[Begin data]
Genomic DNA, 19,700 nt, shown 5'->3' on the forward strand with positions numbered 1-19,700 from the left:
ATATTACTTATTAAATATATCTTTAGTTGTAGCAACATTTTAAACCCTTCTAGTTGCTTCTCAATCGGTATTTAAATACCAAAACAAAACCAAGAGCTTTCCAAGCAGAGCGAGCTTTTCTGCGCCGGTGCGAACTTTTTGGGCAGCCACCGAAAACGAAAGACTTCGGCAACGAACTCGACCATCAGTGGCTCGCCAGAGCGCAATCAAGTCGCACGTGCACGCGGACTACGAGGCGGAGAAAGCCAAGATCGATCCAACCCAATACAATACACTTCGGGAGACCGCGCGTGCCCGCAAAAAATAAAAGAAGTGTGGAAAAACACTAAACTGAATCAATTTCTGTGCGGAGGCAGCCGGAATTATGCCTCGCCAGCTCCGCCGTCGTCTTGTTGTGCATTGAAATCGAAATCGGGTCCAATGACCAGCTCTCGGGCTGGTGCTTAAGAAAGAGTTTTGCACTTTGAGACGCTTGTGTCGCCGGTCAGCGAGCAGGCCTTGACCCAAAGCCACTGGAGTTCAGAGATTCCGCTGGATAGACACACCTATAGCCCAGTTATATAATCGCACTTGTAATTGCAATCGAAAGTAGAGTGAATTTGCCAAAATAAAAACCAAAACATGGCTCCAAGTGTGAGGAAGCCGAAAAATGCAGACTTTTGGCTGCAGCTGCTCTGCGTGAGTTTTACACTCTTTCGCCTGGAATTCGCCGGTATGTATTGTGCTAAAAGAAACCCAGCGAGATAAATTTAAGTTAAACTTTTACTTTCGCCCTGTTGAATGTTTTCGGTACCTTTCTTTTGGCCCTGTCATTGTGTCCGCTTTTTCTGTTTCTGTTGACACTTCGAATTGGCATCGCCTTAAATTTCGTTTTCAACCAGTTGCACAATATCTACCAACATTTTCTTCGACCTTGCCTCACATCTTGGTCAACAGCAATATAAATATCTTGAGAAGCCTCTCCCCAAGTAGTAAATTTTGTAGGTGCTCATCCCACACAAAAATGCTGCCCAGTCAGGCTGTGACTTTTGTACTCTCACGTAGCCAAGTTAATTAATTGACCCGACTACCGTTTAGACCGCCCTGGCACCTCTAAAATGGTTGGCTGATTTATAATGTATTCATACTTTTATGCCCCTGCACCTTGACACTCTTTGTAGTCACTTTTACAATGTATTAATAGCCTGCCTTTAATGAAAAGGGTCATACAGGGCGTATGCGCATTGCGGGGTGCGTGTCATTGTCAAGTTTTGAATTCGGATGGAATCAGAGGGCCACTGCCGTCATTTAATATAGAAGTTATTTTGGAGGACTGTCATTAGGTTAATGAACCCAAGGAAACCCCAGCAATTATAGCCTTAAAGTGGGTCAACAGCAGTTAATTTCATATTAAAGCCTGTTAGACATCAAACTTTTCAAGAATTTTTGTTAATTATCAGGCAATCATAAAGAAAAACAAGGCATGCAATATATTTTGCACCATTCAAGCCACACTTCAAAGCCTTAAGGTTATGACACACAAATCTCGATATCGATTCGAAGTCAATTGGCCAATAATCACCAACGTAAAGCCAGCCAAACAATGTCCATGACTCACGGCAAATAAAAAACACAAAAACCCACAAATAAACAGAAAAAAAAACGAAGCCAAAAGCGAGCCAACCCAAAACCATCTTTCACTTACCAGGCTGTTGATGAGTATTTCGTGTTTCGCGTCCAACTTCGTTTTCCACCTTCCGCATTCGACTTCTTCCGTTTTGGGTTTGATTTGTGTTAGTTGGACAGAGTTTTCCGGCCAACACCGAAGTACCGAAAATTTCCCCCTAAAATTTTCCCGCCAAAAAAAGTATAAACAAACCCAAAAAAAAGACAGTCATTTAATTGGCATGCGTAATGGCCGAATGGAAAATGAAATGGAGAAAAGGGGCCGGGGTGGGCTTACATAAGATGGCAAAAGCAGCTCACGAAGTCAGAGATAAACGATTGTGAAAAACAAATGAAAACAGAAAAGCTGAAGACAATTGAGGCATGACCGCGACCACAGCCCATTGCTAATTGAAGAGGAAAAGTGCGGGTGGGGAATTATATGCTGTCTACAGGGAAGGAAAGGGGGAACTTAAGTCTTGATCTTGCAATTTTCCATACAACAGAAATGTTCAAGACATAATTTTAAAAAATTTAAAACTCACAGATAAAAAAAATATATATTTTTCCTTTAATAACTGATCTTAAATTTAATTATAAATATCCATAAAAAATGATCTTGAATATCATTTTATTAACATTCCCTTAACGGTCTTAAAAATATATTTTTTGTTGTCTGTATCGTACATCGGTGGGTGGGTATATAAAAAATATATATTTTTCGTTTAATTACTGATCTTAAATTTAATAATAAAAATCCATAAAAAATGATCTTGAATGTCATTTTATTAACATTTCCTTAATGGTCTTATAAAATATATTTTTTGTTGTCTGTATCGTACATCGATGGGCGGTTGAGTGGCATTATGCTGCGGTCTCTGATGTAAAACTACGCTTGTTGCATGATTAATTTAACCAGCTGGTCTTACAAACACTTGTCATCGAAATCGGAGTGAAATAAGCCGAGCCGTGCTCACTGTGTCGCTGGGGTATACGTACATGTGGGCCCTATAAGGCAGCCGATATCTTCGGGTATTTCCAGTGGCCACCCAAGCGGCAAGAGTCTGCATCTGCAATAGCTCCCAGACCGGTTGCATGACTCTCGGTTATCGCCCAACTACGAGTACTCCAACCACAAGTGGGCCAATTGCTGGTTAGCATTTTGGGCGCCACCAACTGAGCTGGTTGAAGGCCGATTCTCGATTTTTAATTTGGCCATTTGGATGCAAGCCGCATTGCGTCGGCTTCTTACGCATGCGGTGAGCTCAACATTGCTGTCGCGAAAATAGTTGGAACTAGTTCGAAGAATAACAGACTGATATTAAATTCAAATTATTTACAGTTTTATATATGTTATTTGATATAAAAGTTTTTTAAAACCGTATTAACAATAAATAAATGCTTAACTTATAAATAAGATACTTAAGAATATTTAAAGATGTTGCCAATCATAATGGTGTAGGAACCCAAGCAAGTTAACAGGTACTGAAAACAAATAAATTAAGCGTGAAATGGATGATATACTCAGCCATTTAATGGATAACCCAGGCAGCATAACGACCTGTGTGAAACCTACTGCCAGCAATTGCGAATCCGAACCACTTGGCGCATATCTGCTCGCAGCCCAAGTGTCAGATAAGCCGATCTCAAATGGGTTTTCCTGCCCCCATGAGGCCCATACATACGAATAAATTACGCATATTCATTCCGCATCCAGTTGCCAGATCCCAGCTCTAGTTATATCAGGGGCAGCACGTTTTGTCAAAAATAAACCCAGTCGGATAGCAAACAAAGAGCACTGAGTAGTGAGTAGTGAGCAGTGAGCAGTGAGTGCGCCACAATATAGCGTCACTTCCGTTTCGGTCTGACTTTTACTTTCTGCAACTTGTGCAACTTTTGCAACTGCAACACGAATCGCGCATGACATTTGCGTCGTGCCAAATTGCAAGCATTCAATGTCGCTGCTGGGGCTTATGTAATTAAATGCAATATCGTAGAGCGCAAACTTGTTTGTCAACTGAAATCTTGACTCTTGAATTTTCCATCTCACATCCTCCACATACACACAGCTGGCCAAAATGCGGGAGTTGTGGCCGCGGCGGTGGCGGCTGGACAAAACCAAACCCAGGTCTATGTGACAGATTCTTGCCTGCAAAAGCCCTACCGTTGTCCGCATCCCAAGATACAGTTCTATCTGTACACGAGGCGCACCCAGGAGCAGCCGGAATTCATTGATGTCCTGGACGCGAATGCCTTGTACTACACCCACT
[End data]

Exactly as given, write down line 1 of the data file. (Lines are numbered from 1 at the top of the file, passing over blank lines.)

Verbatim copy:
Genomic DNA, 19,700 nt, shown 5'->3' on the forward strand with positions numbered 1-19,700 from the left: